The Bible uses terms like atonement, cleansing and a purifying fountain to show us that God doesn’t just forgive us and deal with our guilt, HE cleanses us of our shame and restores us to a place of honour.
Here’s some of the Old Testament promises.
“For on this day of atonement be made for you to cleanse you. You shall be clean before the Lord from all your sins.” Lev 16:30
“I will cleanse them from all the guilt of their sin against me and I will forgive all the guilt of their sin and rebellion against me.” Jer 33:8
“on that day there shall be a fountain opened for the house of David and the inhabitants of Jerusalem to cleanse them from their sin and uncleanness.” Zech 13:1
On the cross, Jesus dealt with our shame and guilt. He not only forgave all of your sin, but he cleansed you from all your shame and defilement.
That’s picture beautifully in the Old Testament Day of Atonement. The holiest day of the year for the OT Jew. On that day the sin problem between people and God was sorted out.
They picked two perfect goats (to represent the coming sinless Jesus the Messiah). The first one was slaughtered as a sin offering. That represented Jesus death on the cross where just wrath of God for sin was satisfied through death as a penalty for sin – theologians call that propitiation.
Then the high priest would take the second goat, lay his hands on it while confessing the sins of the people and send it off into the wilderness, symbolically taking their sins with it. The scapegoat! Theologically that is called expiation where our sin and shame is taken away and we are made clean through Jesus.
Jesus died on the cross for our sin and to take away our shame. Heb 12 says for the joy set before him “He endured the cross, despising its shame and is seated at the right hand of God.”
Jesus who was in the highest place of honour came and shamed himself as a man dying on the cross to take away our shame. When he rose again and ascended to the right hand of the Father – he was restored to the place of highest honour taking us with him. So that we are seated in heavenly places with Him!
Jesus was betrayed by someone He loved, his friends did nothing for Him in his moment of greatest need. They turned their backs on Him. He was humiliated in degrading ways, stripped naked publicly and beaten worse than anyone. He was disgraced, shamed and bled and died on the cross. He can sympathise with all our weakness and because He is God took all of shame and weakness onto himself.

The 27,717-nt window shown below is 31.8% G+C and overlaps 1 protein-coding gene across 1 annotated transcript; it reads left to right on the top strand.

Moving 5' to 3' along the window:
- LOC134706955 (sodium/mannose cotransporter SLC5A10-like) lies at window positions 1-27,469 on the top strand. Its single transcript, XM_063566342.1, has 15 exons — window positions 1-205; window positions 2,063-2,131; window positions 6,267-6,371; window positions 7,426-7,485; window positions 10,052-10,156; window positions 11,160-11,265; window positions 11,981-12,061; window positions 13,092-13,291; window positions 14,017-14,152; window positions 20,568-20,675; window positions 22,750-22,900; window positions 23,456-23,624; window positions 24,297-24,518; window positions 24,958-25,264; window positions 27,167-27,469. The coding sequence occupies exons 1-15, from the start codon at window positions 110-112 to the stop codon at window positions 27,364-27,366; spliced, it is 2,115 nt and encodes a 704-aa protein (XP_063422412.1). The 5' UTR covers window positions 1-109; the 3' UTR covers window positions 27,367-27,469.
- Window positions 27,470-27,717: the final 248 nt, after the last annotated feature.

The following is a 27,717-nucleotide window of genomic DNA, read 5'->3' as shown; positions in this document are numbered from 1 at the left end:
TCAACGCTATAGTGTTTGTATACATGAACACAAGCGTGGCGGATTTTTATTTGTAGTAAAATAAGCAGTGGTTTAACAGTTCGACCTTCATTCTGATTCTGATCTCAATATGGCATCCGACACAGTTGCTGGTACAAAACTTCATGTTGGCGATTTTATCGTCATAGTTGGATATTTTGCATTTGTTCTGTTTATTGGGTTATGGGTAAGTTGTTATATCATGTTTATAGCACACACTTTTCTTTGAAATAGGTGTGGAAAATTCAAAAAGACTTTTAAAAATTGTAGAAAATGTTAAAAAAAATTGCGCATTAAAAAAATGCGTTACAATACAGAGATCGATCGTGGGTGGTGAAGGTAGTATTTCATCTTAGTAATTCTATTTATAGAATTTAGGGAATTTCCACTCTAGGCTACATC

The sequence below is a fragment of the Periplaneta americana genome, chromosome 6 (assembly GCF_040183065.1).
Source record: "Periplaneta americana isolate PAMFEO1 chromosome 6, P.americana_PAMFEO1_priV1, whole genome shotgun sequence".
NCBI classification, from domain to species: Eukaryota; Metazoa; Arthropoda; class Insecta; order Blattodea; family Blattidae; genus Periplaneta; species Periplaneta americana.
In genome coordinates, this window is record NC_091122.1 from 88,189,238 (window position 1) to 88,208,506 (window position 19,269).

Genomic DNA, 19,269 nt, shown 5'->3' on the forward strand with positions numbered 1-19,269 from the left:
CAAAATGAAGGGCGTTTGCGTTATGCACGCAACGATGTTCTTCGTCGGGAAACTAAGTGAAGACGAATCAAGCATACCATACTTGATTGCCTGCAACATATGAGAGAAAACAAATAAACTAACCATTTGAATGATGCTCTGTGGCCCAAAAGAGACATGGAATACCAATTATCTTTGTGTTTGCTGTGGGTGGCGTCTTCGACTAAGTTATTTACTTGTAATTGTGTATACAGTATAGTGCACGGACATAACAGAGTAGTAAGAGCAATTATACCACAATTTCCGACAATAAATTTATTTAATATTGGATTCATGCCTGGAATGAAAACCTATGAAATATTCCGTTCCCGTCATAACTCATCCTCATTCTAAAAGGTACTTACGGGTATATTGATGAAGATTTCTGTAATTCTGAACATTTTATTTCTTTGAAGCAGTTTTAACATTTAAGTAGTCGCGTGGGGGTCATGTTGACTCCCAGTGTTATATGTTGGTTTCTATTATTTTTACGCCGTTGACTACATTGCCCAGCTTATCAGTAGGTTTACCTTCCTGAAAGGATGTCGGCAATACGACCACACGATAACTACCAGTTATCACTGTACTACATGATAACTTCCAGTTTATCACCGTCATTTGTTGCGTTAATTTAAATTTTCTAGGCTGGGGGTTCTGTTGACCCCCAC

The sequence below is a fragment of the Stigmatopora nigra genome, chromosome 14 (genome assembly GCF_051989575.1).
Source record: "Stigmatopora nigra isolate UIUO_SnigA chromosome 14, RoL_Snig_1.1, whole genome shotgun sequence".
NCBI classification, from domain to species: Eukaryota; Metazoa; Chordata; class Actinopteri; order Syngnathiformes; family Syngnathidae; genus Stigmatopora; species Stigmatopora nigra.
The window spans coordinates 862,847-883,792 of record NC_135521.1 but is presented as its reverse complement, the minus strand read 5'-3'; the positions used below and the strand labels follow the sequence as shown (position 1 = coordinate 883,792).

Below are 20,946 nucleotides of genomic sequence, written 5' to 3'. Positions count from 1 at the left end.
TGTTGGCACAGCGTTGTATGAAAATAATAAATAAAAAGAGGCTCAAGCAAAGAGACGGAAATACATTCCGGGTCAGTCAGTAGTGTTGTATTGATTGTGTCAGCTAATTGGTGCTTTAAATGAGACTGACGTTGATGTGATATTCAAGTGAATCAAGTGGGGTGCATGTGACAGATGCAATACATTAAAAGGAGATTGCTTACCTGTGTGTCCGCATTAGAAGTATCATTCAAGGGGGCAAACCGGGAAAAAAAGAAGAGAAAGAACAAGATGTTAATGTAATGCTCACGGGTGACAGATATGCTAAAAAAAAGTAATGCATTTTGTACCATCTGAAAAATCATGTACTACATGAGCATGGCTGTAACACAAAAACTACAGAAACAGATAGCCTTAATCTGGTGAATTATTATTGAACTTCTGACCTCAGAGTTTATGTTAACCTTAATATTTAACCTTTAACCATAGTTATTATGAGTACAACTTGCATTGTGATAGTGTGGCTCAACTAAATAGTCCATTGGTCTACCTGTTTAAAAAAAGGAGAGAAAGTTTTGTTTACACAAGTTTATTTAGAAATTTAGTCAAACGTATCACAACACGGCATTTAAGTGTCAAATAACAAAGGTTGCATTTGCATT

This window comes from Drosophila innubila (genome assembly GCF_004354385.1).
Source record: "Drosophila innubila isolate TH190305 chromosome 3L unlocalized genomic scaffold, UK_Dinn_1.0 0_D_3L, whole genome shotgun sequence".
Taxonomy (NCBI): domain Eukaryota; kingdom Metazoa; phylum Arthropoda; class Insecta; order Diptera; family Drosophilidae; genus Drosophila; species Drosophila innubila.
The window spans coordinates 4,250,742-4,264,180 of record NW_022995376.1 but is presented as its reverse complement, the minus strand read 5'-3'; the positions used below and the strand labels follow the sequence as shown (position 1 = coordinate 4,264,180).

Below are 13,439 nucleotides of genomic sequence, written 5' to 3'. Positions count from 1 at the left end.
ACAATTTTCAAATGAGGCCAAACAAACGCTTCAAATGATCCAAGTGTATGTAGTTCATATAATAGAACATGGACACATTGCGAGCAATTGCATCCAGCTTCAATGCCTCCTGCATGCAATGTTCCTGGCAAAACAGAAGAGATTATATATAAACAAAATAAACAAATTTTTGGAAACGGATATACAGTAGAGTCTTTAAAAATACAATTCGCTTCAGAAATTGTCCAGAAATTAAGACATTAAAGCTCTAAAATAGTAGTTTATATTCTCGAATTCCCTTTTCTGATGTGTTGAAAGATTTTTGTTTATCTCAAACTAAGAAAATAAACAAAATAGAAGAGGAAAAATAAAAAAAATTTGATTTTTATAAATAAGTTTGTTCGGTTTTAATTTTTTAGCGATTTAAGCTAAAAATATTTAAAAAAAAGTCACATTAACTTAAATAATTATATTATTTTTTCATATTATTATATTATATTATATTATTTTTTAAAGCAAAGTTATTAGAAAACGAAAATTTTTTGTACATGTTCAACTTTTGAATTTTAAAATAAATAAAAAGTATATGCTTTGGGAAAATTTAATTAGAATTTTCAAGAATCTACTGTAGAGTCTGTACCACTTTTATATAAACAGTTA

Jesus expiating work on the cross means our sin and shame are taken away forever.
Here is a story that helps us…
A man was married to a woman that he dearly loved for many years. Yet they were never as close and intimate as he desired and he couldn’t figure out why. Truth is she was filled with shame – she had been molested as a young girl and been promiscuous through much of her teenage years. She even cheated on her husband during their engagement and didn’t share her dark shameful secrets with him. After many years she finally told him what she had done and what had been done to her.
The truth devastated her husband who would never have married her if he had known of her infidelity and may have walked away from her as damaged goods if he had known about her lifestyle. At this point she feared he would leave her and want nothing to do with her.
Then he did do the unthinkable: he left their home and she did not know if he would return.
But because he knew the gospel. He went to a shop and bought her a new clean white nightgown. He returned and asked her to undress in from of him and clothe herself in white, which she did. He then said he had chosen to see her not by what had been done to her or done by her, by solely by what Jesus had done to forgive her sin and cleanse her shame. He hugged her and prayed for her and she wept tears that purified her soul as her shame was despised by the love of Jesus and here husband.
This is what God does for us.
There will be three types of people today.
1) Many of you will understand this, know this and live in the goodness of being forgiven and without shame because you have grasped the wonderful grace of God and allowed it to permeate you. Wonderful – keep living in the good of it and help others to grasp the fact that the cross is our propitiation and expiation. And learn how to spell those words too!
2) Some here today haven’t yet experienced the forgiveness that Jesus offers. Perhaps you think that it is your good works that will get you to heaven. They won’t, even your best efforts are like filthy rags to God, because they are tainted by your sin. You can come to Jesus today – he has hands open wide to welcome you into His family.
3) Some here know you are forgiven by Jesus, but you are still carrying the shame of things that you have done and have been done to you. This morning Jesus wants to cleanse you and remove your shame. Some of you in this one have been Christians for years and some a few weeks or months. Yet you still carry shame at times or even daily.
We’d love to pray for you.
In the story of the prodigal son. He’d really blown it, disgracing himself and heaping shame on himself and his family. When he came to his sense and realised he need to come home, he began what he thought would be the walk of shame through the village with every eye on him. Instead he found his father running across the village (itself an act of shame as much as the shame of the cross) to cover the son’s shame with his coat, so he didn’t have to walk past everyone with eyes down.
I’d like to invite you to come forward for prayer for cleansing of shame. As you come it’s not a walk of shame – because the Father is running to you to restore you, cleanse you and cover your shame with honour.
Let’s stand and come forward if you would like prayer for Jesus to cleanse away your shame.
Fig leaf people illustration & nightgown story from “Death by Love” by Mark Driscoll